I thought about all of that, and imagined what it would be like to create images that could exist side by side with the paintings I love. I'm moved by Frans Hals portraits and Rembrandt's lighting. I was also curious about what portraits of Africans in pre-modern European art, and came across pieces by Gericault and Gerome that stuck with me.
Seikaly: When did you start this project?
Airitam: I started in May 2017, so not long ago. The idea for the project, and the image “Queen Mary,” in mind for about a year. I didn't know what it meant, or what I was supposed to do with it. I couldn't escape the image of the key in her palm and the flowers. So, I started shooting. The more I shot, the more the project came into focus for me. I've never worked this way before. Every day, it felt like something new was revealed to me. It's such a gift, and such a surprise. I shot really fast, often several days a week, but the direction was very clear. When I stepped back from it and let the emotion set in, it was a profound experience.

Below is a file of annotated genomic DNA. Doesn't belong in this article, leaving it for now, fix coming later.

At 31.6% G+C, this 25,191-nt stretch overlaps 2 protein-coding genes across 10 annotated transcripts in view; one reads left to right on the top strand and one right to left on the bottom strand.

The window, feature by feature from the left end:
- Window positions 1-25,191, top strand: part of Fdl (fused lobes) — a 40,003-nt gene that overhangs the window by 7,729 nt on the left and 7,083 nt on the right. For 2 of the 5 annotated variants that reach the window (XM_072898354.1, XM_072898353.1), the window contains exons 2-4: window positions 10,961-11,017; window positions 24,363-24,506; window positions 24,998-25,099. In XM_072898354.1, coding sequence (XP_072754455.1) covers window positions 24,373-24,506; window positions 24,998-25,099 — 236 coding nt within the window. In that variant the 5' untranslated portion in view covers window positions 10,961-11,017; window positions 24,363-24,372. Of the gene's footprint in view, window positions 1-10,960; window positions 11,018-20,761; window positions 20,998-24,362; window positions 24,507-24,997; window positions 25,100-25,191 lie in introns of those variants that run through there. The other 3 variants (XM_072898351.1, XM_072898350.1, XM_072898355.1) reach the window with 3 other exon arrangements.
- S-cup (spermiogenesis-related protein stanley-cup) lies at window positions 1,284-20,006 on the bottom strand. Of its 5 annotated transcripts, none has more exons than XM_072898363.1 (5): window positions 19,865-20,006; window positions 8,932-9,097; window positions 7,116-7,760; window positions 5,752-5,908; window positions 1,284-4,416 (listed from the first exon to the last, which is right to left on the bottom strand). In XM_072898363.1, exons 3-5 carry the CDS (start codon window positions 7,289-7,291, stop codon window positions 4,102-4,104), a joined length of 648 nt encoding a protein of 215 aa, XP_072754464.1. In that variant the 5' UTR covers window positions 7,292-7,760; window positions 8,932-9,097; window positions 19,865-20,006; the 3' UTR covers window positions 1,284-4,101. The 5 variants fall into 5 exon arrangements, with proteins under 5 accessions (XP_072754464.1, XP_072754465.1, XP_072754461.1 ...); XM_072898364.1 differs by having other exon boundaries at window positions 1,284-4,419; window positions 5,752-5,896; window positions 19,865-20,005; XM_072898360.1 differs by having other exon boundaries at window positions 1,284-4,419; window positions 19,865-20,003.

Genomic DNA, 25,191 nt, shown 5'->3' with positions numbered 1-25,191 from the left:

Seikaly: I would not have guessed that you started this project less than five months ago. It's so complete in terms of the subject matter, the overall aesthetic, and your description of it.
Airitam: It really is. It's one of those moments where if I can get out of my own way creatively and psychologically, whatever is meant to come out will come out.
Seikaly: What more would you like to see come of this project?